‘The planet as a whole is doing what was expected in terms of warming. Sea ice as a whole is decreasing as expected …’
By Summit Voice
FRISCO — Along with shifting wind patterns in the southern hemisphere, melting land ice may be contributing to recent record extents of floating sea ice around Antarctica. The melting ice and snow adds fresh water — which freezes morel easily — to the salty Southern Ocean, scientists said in a release this week, explaining the multi-year trend of expanding Antarctic sea ice.
But the increase doesn’t balance the loss of sea ice at the other end of the Earth. Arctic sea ice has declined by an average of 20,800 square miles per year; the Antarctic has gained ice at a rate of about a third of that, by an average of 7,300 square miles per year.
This week, the National Snow and Ice Data Center (NSIDC) reported that Antarctic sea ice extent set a new record high for daily extent: 20.11 million square kilometers (7.76 million square miles), the highest since satellite observations started in the late 1970s.
In July, a European study called into question the recent measurements, citing inconsistencies in computer models.
Other studies suggest the growth is only temporary, and that Antarctic sea ice will ultimately decline dramatically in the decades ahead.
The ice trackers matched this year’s late season ice surge with strong southerly winds blew over the Weddell Sea. Without any nearby land masses to constrain growth, those winds tend to push the ice northward.
The new Antarctic sea ice record reflects the diversity and complexity of Earth’s environments, said NASA researchers.
“The planet as a whole is doing what was expected in terms of warming. Sea ice as a whole is decreasing as expected, but just like with global warming, not every location with sea ice will have a downward trend in ice extent,” Parkinson said.
Top scientists said that, while it may appear counterintuitive, expanding winter Antarctic sea ice may be a manifestation of recent warming.
“Both the Arctic and the Antarctic are responding to climate change, and both have areas that are warming rapidly,” explains NSIDC lead scientist Ted Scambos. “But Antarctic sea ice is responding to wind shifts and ocean changes in an unexpected way, and we’re still trying to fully understand it.”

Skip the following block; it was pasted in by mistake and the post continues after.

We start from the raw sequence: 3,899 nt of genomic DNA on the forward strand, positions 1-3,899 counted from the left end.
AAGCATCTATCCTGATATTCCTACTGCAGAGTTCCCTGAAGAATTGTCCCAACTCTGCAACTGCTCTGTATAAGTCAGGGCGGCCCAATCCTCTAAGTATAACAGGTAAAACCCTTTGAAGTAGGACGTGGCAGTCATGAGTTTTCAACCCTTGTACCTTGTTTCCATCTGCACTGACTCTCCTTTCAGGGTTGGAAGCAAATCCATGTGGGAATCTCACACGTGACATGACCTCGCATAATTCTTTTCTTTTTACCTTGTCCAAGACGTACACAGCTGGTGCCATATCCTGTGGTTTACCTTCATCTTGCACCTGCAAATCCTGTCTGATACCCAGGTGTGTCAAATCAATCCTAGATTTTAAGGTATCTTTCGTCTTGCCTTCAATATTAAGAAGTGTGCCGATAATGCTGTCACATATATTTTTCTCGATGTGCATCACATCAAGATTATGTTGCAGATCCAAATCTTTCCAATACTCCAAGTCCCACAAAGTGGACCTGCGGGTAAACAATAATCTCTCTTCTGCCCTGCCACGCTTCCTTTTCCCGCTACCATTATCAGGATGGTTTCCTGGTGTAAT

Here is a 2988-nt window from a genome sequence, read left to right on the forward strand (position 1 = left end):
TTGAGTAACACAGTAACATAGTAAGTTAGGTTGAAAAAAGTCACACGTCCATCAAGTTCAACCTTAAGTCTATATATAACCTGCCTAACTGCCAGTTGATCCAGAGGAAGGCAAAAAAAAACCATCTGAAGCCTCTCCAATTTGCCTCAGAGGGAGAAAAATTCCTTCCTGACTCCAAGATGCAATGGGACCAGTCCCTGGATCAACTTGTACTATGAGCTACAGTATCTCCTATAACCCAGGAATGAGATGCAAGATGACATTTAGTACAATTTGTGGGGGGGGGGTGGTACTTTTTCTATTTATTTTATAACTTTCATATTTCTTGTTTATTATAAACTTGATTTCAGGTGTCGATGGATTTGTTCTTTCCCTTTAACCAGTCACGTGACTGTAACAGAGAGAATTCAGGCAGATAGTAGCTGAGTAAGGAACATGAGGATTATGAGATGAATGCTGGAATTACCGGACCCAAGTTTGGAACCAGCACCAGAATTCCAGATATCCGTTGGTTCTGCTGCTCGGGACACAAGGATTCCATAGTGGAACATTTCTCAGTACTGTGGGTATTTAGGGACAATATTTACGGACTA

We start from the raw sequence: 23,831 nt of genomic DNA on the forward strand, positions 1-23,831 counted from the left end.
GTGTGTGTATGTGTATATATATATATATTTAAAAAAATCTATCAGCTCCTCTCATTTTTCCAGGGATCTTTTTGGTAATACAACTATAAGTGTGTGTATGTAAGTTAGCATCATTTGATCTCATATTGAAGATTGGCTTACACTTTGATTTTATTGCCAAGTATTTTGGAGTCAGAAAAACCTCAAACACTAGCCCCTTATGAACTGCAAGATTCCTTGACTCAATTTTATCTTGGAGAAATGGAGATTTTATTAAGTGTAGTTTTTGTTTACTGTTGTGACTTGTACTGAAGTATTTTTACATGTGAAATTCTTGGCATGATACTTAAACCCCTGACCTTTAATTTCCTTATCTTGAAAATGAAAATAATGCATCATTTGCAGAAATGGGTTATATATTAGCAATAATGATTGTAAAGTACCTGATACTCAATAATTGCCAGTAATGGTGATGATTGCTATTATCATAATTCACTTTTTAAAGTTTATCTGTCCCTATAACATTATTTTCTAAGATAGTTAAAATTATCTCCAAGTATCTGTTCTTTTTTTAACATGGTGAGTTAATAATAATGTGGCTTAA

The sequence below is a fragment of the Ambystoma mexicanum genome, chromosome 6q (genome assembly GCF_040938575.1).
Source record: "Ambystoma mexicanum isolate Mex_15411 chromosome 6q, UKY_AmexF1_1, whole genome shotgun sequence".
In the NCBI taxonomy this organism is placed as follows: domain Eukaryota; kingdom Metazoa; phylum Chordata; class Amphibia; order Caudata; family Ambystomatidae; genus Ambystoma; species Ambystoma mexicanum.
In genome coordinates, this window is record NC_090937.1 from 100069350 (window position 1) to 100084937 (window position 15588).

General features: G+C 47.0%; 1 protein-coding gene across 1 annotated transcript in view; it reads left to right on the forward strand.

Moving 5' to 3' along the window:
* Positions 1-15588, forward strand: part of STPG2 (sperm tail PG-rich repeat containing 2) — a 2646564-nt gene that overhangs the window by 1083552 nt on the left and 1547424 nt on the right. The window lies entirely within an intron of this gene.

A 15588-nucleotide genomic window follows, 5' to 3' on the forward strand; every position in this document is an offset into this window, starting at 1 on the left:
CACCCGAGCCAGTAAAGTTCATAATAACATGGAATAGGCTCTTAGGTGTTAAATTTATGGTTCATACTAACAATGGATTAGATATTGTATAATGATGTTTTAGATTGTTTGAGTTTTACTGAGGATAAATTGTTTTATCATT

A warming climate changes weather patterns, said Walt Meier, a research scientist at Goddard. Sometimes those weather patterns will bring cooler air to some areas. And in the Antarctic, where sea ice circles the continent and covers such a large area, it doesn’t take that much additional ice extent to set a new record.
“Part of it is just the geography and geometry. With no northern barrier around the whole perimeter of the ice, the ice can easily expand if conditions are favorable,” he said.
Researchers are investigating a number of other possible explanations as well. One clue, Parkinson said, could be found around the Antarctic Peninsula – a finger of land stretching up toward South America. There, the temperatures are warming, and in the Bellingshausen Sea just to the west of the peninsula the sea ice is shrinking. Beyond the Bellingshausen Sea and past the Amundsen Sea, lies the Ross Sea – where much of the sea ice growth is occurring.
Snowfall could be a factor as well, Meier said. Snow landing on thin ice can actually push the thin ice below the water, which then allows cold ocean water to seep up through the ice and flood the snow – leading to a slushy mixture that freezes in the cold atmosphere and adds to the thickness of the ice. This new, thicker ice would be more resilient to melting.
“There hasn’t been one explanation yet that I’d say has become a consensus, where people say, ‘We’ve nailed it, this is why it’s happening,’” Parkinson said. “Our models are improving, but they’re far from perfect. One by one, scientists are figuring out that particular variables are more important than we thought years ago, and one by one those variables are getting incorporated into the models.”